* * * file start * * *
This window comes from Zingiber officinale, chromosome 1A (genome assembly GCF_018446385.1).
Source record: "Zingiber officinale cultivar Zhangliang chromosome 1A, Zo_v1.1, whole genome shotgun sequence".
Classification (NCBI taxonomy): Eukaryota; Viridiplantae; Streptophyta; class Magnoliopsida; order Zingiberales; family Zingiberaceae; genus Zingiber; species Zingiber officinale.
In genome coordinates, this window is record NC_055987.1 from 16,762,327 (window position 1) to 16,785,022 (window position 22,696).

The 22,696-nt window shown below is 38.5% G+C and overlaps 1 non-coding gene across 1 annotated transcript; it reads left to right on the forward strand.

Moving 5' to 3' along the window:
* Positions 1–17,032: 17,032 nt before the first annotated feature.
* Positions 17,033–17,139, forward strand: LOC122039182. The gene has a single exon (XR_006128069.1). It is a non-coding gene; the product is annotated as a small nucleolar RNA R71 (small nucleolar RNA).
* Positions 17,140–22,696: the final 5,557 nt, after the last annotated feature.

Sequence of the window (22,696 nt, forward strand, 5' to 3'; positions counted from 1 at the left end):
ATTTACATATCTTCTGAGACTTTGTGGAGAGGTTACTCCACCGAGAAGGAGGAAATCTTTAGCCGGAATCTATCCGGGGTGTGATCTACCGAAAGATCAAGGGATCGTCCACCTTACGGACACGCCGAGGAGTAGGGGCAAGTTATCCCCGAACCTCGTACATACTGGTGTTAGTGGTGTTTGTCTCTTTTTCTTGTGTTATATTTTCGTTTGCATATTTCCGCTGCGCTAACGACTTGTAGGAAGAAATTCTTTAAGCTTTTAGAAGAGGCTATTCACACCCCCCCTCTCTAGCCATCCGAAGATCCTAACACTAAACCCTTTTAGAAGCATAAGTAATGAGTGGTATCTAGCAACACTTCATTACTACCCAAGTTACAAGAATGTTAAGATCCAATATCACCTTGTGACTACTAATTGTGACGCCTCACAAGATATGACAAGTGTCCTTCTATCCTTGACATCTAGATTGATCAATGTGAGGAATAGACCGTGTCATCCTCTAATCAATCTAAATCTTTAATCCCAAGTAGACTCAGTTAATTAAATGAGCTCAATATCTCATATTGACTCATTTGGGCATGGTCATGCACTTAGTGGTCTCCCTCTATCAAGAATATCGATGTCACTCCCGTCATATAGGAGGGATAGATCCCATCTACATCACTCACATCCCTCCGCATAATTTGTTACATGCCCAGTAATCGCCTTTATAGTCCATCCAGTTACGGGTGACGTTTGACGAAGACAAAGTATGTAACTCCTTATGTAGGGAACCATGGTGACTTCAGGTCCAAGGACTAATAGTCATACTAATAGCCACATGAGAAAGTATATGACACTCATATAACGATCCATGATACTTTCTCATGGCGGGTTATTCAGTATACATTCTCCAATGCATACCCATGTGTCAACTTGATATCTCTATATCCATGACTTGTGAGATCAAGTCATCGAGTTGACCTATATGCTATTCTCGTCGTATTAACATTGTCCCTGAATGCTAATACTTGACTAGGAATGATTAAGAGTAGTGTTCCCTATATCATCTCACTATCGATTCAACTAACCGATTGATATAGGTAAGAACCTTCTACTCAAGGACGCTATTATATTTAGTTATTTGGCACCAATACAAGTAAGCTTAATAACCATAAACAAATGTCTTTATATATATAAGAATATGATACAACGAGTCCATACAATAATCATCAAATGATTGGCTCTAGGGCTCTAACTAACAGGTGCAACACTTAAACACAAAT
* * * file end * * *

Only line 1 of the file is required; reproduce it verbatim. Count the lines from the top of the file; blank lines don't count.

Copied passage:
This window comes from Zingiber officinale, chromosome 1A (genome assembly GCF_018446385.1).